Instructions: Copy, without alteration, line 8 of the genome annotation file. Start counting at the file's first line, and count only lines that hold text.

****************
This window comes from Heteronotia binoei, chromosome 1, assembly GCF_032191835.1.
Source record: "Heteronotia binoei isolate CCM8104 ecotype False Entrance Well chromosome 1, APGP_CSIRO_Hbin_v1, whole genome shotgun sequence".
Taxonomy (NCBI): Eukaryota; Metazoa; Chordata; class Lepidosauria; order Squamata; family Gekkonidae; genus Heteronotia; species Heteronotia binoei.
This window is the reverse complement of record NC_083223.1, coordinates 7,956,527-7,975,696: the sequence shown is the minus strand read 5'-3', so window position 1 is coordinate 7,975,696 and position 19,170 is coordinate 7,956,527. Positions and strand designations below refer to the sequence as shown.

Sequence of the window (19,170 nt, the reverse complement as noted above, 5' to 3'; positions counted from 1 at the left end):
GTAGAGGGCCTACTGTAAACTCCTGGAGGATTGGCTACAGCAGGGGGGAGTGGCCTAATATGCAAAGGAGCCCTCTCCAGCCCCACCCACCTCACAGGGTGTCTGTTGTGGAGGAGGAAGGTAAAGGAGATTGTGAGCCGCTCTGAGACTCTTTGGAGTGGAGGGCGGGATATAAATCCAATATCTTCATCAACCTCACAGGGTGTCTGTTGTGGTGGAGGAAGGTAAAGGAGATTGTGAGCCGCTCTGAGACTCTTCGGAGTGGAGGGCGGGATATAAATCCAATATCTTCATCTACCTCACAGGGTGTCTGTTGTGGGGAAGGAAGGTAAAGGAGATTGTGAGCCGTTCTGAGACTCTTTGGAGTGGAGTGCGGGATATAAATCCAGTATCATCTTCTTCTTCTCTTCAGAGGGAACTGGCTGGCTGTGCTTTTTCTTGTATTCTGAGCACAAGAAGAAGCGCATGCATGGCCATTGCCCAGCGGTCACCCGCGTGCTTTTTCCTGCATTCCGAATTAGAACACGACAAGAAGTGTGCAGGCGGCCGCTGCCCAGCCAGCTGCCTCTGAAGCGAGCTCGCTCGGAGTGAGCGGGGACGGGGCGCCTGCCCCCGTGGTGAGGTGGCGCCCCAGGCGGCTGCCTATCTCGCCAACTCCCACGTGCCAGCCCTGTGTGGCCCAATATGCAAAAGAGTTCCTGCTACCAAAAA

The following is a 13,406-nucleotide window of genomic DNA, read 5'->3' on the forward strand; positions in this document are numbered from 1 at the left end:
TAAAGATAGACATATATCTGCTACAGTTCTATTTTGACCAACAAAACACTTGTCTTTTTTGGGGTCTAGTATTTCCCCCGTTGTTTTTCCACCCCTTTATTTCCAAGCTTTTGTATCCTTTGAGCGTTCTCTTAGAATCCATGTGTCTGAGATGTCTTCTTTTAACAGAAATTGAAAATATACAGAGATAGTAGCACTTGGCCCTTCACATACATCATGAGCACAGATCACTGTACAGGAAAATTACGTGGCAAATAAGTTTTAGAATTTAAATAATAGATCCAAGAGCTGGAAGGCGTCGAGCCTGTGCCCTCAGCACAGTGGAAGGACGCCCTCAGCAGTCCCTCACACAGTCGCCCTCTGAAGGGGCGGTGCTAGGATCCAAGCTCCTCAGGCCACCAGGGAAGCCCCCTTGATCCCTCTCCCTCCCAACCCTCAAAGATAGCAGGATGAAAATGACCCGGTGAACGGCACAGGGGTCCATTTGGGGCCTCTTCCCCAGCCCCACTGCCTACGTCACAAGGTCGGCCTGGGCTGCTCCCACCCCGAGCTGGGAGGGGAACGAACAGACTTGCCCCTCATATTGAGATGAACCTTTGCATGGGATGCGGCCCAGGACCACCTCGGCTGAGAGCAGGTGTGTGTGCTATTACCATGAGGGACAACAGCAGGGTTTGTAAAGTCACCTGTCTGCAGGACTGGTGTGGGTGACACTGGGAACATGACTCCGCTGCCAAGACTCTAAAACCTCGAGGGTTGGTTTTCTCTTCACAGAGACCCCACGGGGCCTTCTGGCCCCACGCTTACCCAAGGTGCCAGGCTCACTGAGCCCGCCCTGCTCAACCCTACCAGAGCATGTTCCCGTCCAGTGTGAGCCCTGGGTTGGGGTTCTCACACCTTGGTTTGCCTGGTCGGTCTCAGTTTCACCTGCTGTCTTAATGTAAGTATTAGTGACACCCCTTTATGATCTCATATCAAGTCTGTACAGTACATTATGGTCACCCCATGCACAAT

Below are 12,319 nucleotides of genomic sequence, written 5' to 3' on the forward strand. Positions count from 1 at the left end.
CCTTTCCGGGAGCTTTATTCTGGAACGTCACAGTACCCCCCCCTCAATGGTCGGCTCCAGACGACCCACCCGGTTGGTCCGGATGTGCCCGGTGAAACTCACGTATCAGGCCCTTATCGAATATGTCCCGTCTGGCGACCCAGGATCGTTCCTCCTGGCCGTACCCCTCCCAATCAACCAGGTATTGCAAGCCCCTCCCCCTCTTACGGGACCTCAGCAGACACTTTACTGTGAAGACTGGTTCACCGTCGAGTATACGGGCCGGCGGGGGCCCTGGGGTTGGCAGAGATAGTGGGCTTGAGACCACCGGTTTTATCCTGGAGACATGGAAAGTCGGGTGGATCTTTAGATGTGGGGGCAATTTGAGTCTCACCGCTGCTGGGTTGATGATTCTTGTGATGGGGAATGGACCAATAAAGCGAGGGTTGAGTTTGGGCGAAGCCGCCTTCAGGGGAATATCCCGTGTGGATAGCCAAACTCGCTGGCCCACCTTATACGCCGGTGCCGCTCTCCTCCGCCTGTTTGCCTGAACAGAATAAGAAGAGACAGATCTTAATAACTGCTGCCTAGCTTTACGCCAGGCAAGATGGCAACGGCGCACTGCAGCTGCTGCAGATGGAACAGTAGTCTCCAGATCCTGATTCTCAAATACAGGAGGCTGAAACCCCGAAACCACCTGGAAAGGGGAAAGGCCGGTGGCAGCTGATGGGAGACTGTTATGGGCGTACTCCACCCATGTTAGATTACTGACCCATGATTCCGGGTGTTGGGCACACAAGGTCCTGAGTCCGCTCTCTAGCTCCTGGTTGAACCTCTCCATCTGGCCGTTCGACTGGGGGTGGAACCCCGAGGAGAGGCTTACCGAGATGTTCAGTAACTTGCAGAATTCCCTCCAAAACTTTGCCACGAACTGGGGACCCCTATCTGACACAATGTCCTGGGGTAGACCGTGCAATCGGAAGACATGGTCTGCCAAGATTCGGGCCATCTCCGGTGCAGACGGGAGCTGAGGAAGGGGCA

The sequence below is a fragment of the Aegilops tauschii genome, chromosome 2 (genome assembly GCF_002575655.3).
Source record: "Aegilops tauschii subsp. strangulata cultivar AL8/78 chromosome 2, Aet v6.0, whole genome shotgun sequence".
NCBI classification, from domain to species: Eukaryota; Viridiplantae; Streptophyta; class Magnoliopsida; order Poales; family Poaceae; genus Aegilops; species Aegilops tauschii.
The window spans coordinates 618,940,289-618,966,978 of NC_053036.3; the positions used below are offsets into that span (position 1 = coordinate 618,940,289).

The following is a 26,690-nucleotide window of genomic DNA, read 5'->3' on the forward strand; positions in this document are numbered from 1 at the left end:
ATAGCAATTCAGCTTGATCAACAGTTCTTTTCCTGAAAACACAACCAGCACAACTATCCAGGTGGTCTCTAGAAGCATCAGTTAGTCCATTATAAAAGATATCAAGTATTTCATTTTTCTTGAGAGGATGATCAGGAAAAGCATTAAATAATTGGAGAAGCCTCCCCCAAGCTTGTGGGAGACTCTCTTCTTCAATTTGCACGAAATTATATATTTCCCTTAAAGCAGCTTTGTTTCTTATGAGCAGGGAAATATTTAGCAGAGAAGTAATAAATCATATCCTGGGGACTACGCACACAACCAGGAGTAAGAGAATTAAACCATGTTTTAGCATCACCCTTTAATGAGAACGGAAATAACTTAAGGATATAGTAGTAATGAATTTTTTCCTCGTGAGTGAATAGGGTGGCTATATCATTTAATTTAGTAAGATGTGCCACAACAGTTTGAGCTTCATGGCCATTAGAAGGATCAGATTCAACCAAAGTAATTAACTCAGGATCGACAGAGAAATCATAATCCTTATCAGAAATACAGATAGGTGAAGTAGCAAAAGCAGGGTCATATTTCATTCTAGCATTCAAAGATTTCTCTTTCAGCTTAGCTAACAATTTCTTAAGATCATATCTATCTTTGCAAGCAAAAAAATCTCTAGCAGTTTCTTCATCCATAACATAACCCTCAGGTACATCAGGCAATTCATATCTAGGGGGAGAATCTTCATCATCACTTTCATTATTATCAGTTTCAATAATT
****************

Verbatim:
TAAAGATAGACATATATCTGCTACAGTTCTATTTTGACCAACAAAACACTTGTCTTTTTTGGGGTCTAGTATTTCCCCCGTTGTTTTTCCACCCCTTTATTTCCAAGCTTTTGTATCCTTTGAGCGTTCTCTTAGAATCCATGTGTCTGAGATGTCTTCTTTTAACAGAAATTGAAAATATACAGAGATAGTAGCACTTGGCCCTTCACATACATCATGAGCACAGATCACTGTACAGGAAAATTACGTGGCAAATAAGTTTTAGAATTTAAATAATAGATCCAAGAGCTGGAAGGCGTCGAGCCTGTGCCCTCAGCACAGTGGAAGGACGCCCTCAGCAGTCCCTCACACAGTCGCCCTCTGAAGGGGCGGTGCTAGGATCCAAGCTCCTCAGGCCACCAGGGAAGCCCCCTTGATCCCTCTCCCTCCCAACCCTCAAAGATAGCAGGATGAAAATGACCCGGTGAACGGCACAGGGGTCCATTTGGGGCCTCTTCCCCAGCCCCACTGCCTACGTCACAAGGTCGGCCTGGGCTGCTCCCACCCCGAGCTGGGAGGGGAACGAACAGACTTGCCCCTCATATTGAGATGAACCTTTGCATGGGATGCGGCCCAGGACCACCTCGGCTGAGAGCAGGTGTGTGTGCTATTACCATGAGGGACAACAGCAGGGTTTGTAAAGTCACCTGTCTGCAGGACTGGTGTGGGTGACACTGGGAACATGACTCCGCTGCCAAGACTCTAAAACCTCGAGGGTTGGTTTTCTCTTCACAGAGACCCCACGGGGCCTTCTGGCCCCACGCTTACCCAAGGTGCCAGGCTCACTGAGCCCGCCCTGCTCAACCCTACCAGAGCATGTTCCCGTCCAGTGTGAGCCCTGGGTTGGGGTTCTCACACCTTGGTTTGCCTGGTCGGTCTCAGTTTCACCTGCTGTCTTAATGTAAGTATTAGTGACACCCCTTTATGATCTCATATCAAGTCTGTACAGTACATTATGGTCACCCCATGCACAAT